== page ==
This week, as programmers in Washington scrambled to fix the glitch-ridden healthcare.gov, the centerpiece of the Obama administration’s Affordable Care Act architecture, their counterparts in Silicon Valley viewed the situation with a mixture of rolled eyes and sympathy.
Many Silicon Valley entrepreneurs have experienced a flawed launch of a big product, accompanied by unexpected delays and over-budget implementation. It’s the way things go here, and failure is often embraced as a learning experience. Still, around the coffee shops of San Francisco and the tech campuses of the South Bay this week, the topic of the government’s health-care push often elicited cynical jokes — one tech worker quipped that a Stanford computer-science class could have built healthcare.gov for a thousandth of the reported $400 million–plus budget — and confusion. How could a project involving a budget of that size and five years of lead time fail so badly? What was so hard about building, as some have called healthcare.gov, a Kayak for health insurance?
Matt Mullenweg, the co-developer of WordPress (the open-source platform that five states are using to run their own health-insurance exchanges), was among the confused. Healthcare.gov, the largest chunk of which was overseen by Canadian IT firm CGI Federal, “gets more money than all the revenue of most Silicon Valley start-ups combined,” he said. He added that although “start-ups have failed launches all the time” — citing Twitter as an example of a site that was “unreliable for years” — the scale of the health-care site, and its importance to the Obama administration’s policy aims, should have made transparency a priority.
“If the government is going to spend that much money on something, it should be open source,” Mullenweg told me in a phone call. “How cool would it have been if the site launched, didn’t work, and some passionate coders came in and said, ‘Oh, here’s a problem, and here, and here?’ But the people who want to help aren’t able to.”
Eric Ries, the author of The Lean Startup and a member of Silicon Valley’s cognoscenti, echoed Mullenweg’s concerns. Speaking after an event in San Francisco’s Soma district that was filled with tech types, Ries told me that the botched healthcare.gov rollout was emblematic of what he called “state-of-the-art incompetence.” He explained that the old-school approach to the site’s development, which relies on a management system known as the “waterfall model,” and whose back-end database appears to run on Oracle software, had all but ensured it would run over-budget, late, and riddled with technical problems:
“You could take any engineer on the street here and ask them, ‘I have a friend who works for a private company — don’t mention the government — who’s thinking about a five-year, $100 million Oracle installation, and they’ve hired an outsourced contractor to build it for them. It’s going to be proprietary, hosted in their own data center, Oracle-based, with waterfall management. What are the odds that it’s working on Day One?’ And everyone here will tell you: zero percent.”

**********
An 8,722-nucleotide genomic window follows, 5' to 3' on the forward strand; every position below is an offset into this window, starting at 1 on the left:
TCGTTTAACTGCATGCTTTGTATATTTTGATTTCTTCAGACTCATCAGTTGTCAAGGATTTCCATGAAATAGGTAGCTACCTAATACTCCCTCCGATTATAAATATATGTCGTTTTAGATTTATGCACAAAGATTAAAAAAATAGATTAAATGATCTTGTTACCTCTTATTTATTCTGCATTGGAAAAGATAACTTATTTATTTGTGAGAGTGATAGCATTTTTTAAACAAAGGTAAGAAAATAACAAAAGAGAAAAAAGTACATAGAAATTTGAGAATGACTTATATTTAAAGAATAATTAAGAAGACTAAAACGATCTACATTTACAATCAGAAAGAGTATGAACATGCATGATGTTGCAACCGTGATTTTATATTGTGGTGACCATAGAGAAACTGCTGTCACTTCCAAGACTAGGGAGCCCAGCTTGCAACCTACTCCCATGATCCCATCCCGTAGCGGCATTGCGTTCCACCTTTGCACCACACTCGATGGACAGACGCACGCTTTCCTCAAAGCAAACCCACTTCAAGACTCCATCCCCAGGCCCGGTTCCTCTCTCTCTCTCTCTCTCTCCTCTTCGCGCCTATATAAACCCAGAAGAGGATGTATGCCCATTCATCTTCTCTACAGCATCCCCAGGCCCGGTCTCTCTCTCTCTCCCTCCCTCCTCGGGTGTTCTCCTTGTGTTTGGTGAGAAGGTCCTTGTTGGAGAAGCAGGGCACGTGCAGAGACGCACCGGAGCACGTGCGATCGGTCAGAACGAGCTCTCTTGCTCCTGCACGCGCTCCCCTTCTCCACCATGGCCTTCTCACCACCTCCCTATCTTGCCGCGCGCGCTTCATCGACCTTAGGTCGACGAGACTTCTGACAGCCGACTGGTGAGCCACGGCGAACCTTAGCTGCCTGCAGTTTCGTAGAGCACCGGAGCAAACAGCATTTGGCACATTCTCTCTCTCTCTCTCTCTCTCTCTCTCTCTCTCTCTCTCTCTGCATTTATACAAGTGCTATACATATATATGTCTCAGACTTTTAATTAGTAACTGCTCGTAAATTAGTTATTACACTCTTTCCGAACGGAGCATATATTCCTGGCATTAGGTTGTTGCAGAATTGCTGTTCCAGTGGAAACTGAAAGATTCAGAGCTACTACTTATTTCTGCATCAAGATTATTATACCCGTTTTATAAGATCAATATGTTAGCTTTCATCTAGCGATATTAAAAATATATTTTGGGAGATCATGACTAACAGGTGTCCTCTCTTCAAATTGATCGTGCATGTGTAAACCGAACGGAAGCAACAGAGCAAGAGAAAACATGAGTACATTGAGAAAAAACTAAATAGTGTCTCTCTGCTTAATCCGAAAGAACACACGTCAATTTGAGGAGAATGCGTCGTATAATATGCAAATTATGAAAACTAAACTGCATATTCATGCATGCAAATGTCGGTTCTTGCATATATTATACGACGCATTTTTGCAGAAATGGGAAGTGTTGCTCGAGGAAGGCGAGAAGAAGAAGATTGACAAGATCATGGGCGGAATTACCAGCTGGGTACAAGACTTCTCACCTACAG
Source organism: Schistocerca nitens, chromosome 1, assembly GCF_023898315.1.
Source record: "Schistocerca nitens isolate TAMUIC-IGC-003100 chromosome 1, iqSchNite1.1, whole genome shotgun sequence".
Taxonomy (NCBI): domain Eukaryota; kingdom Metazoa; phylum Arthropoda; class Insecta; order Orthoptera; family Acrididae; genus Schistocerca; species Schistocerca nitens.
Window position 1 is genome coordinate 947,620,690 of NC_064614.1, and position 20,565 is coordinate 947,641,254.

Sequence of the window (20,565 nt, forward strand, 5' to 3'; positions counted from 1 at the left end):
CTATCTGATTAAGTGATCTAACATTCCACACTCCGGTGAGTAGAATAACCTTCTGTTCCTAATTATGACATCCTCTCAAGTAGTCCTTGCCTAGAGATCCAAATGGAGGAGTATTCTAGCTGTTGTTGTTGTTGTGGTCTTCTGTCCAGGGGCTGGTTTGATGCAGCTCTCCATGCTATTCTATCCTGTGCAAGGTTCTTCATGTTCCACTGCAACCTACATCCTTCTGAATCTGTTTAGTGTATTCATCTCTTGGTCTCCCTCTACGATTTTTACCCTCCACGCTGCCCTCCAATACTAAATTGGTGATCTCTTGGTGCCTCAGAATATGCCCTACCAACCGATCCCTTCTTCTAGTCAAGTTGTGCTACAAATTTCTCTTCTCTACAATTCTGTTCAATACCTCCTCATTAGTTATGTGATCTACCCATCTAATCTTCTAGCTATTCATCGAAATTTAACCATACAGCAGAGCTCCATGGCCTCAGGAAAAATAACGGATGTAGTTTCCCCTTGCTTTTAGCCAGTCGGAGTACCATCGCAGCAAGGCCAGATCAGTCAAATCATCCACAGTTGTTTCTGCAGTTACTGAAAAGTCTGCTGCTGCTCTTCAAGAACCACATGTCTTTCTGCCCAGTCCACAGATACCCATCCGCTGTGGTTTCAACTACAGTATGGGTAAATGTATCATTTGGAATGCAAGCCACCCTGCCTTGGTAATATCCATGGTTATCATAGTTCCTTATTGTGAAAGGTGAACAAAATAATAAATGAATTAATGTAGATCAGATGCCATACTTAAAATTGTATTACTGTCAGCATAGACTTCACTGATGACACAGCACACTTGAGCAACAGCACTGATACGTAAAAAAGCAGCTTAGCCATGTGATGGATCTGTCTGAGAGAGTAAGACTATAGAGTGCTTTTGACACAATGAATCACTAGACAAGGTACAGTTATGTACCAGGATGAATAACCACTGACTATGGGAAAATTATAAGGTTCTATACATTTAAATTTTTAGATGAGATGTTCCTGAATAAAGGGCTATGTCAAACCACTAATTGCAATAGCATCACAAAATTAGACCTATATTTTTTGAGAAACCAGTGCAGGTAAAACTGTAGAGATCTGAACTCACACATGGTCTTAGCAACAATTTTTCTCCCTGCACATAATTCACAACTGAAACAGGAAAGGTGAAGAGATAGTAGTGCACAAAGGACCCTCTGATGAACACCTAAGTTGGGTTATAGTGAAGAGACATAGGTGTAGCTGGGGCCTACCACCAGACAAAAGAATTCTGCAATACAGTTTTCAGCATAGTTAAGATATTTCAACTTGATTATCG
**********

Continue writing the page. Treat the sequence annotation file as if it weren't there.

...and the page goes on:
But while Ries blames the specific structure of healthcare.gov for its failures, other programmers, perhaps sympathetic to Silicon Valley’s emerging suspicion of government, see it as symptomatic of the government’s ham-fisted approach to technology. The site is “only the latest episode in a string of information technology debacles by the federal government,” wrote Clay Johnson and Harper Reed, two programmers with political pasts (Johnson was Howard Dean’s lead programmer in 2004; Reed was the brain behind Obama’s 2012 digital campaign) in a Times op-ed. The pair went on:
This latest failure is frustrating for us to watch … We must find a fix to the federal procurement process that spares the government’s technology projects from the self-inflicted wounds of signing big contracts whose terms repeatedly and spectacularly go unmet.
The White House has promised that a “tech surge” of the “best and the brightest,” including from Silicon Valley, has been brought in to repair the health-care site. But nobody knows, or is telling anyone, who those people actually are. Contractors grilled at a congressional hearing this week wouldn’t name names, and several tech executives questioned yesterday said they had no inside information on the makeup of the government’s emergency coder team. Verizon has reportedly been tapped to help with the revamp, but the extent of its involvement isn’t known. Former budget official Jeffrey Zients is overseeing the rescue, but since he’s not a known coder, his role is limited to managing the project.
Most plugged-in Valley insiders suspect, and hope, that Todd Park is involved. Park, the nation’s chief technology officer since last year, is a founder of two health-care-focused start-ups — Athenahealth and Castlight Health — and is seen by many here as the only person in earshot of the White House who truly knows his stuff.
“If Todd Park is in charge of this, they’re going to be fine,” Ries said. “That guy knows what he’s doing; he’s an entrepreneur by background. And nobody I know has been able to reach him since October 1, so we all assume he’s in there fixing things.”
Whether the “tech surge” consists of a few more back-end developers or a full-scale revamp of healthcare.gov, no one doubts that the site will be fixed eventually, and the implementation of the Affordable Care Act will continue apace. (In a conference call this morning, Zients predicted that the site would “work smoothly” by the end of November.) But the episode has confirmed the suspicions of many in Silicon Valley that the government’s infrastructure, even on key projects, relies too heavily on outdated legacy systems and could be run more efficiently by those inside their own camp.
“I wish there was a better way to help,” Mullenweg said of the health-care site’s emergency overhaul. “It’s just code.”